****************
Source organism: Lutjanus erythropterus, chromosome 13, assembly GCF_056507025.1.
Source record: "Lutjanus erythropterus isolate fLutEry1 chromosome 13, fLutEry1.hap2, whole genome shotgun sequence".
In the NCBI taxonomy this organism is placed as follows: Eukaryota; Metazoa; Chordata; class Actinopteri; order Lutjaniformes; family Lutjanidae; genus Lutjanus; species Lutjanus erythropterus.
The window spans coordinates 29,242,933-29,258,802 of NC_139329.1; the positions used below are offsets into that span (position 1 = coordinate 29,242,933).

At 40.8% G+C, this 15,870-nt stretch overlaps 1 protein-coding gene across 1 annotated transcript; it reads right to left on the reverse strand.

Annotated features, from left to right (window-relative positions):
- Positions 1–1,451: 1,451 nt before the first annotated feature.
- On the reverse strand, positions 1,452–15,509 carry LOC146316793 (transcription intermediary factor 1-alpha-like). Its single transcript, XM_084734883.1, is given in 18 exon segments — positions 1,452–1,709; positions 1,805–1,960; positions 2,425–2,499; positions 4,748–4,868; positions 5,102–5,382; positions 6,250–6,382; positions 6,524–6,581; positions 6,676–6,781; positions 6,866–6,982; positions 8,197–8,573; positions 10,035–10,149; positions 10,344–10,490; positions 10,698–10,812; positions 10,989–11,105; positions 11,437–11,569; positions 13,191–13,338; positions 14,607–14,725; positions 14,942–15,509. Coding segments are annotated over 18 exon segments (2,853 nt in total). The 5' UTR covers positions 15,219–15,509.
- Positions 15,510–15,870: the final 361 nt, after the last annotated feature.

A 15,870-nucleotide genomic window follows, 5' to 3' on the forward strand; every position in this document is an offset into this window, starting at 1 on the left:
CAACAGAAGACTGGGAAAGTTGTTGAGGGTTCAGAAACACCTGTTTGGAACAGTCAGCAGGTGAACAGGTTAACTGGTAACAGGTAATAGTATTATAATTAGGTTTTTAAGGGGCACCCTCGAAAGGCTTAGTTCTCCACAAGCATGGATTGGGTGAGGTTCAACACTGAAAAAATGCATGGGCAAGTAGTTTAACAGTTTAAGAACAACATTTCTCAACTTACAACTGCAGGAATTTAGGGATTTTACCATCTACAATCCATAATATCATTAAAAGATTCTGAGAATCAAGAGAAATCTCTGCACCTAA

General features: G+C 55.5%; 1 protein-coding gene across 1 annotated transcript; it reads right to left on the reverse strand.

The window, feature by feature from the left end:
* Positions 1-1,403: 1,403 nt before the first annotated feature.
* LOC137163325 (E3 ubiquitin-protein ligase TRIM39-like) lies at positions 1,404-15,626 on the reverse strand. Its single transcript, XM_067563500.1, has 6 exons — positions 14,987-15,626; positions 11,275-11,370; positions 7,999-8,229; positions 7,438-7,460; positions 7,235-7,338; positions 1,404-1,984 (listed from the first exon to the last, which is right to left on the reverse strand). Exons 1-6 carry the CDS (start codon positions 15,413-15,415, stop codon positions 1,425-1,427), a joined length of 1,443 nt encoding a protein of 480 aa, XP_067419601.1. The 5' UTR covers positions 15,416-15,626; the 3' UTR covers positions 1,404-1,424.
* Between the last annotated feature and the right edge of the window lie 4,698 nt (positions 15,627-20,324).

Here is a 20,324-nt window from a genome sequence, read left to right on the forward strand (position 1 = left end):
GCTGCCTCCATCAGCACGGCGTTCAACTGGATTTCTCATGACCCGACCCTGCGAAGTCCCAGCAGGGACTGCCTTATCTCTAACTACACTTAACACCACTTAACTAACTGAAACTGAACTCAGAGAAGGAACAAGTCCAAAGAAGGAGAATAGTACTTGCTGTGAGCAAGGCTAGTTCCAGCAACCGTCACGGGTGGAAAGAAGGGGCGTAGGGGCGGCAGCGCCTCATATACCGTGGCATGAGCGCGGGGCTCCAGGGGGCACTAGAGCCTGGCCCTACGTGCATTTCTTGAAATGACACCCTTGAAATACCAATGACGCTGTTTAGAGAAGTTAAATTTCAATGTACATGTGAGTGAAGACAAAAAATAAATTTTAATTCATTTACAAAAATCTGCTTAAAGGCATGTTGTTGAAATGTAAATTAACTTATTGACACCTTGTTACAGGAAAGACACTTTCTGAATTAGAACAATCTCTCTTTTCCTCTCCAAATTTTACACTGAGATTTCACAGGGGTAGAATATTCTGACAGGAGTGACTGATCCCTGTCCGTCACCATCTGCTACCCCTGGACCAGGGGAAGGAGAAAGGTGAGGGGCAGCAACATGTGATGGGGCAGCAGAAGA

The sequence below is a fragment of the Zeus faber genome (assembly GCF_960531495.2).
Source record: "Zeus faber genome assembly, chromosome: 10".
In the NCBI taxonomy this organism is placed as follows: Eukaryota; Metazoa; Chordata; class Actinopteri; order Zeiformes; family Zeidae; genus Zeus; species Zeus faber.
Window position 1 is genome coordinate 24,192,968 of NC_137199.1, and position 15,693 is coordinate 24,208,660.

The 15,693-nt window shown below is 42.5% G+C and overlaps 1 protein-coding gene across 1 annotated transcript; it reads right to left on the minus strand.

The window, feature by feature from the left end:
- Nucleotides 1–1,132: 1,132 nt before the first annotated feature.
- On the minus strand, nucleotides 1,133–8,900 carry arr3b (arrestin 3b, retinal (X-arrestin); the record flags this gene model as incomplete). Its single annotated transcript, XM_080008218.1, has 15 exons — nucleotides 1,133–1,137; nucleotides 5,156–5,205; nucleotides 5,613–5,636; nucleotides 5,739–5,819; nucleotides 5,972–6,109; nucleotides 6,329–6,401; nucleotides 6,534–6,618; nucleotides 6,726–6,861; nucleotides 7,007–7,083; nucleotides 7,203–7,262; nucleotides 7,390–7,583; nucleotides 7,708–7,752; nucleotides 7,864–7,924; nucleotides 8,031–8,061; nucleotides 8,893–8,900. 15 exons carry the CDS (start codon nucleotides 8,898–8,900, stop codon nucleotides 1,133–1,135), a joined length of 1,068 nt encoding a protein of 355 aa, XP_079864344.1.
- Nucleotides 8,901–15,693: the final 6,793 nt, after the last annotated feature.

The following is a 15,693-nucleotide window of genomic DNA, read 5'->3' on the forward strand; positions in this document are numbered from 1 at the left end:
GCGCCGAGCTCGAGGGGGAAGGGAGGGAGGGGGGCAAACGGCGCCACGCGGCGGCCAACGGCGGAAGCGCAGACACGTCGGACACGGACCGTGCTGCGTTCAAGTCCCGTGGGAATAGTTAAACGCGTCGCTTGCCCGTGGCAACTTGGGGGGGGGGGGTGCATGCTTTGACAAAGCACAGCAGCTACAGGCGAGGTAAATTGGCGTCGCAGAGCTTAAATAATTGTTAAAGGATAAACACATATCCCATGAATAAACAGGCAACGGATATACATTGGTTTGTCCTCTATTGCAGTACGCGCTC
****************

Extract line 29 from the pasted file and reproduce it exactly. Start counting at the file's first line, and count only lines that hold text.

GCGCCGAGCTCGAGGGGGAAGGGAGGGAGGGGGGCAAACGGCGCCACGCGGCGGCCAACGGCGGAAGCGCAGACACGTCGGACACGGACCGTGCTGCGTTCAAGTCCCGTGGGAATAGTTAAACGCGTCGCTTGCCCGTGGCAACTTGGGGGGGGGGGGTGCATGCTTTGACAAAGCACAGCAGCTACAGGCGAGGTAAATTGGCGTCGCAGAGCTTAAATAATTGTTAAAGGATAAACACATATCCCATGAATAAACAGGCAACGGATATACATTGGTTTGTCCTCTATTGCAGTACGCGCTC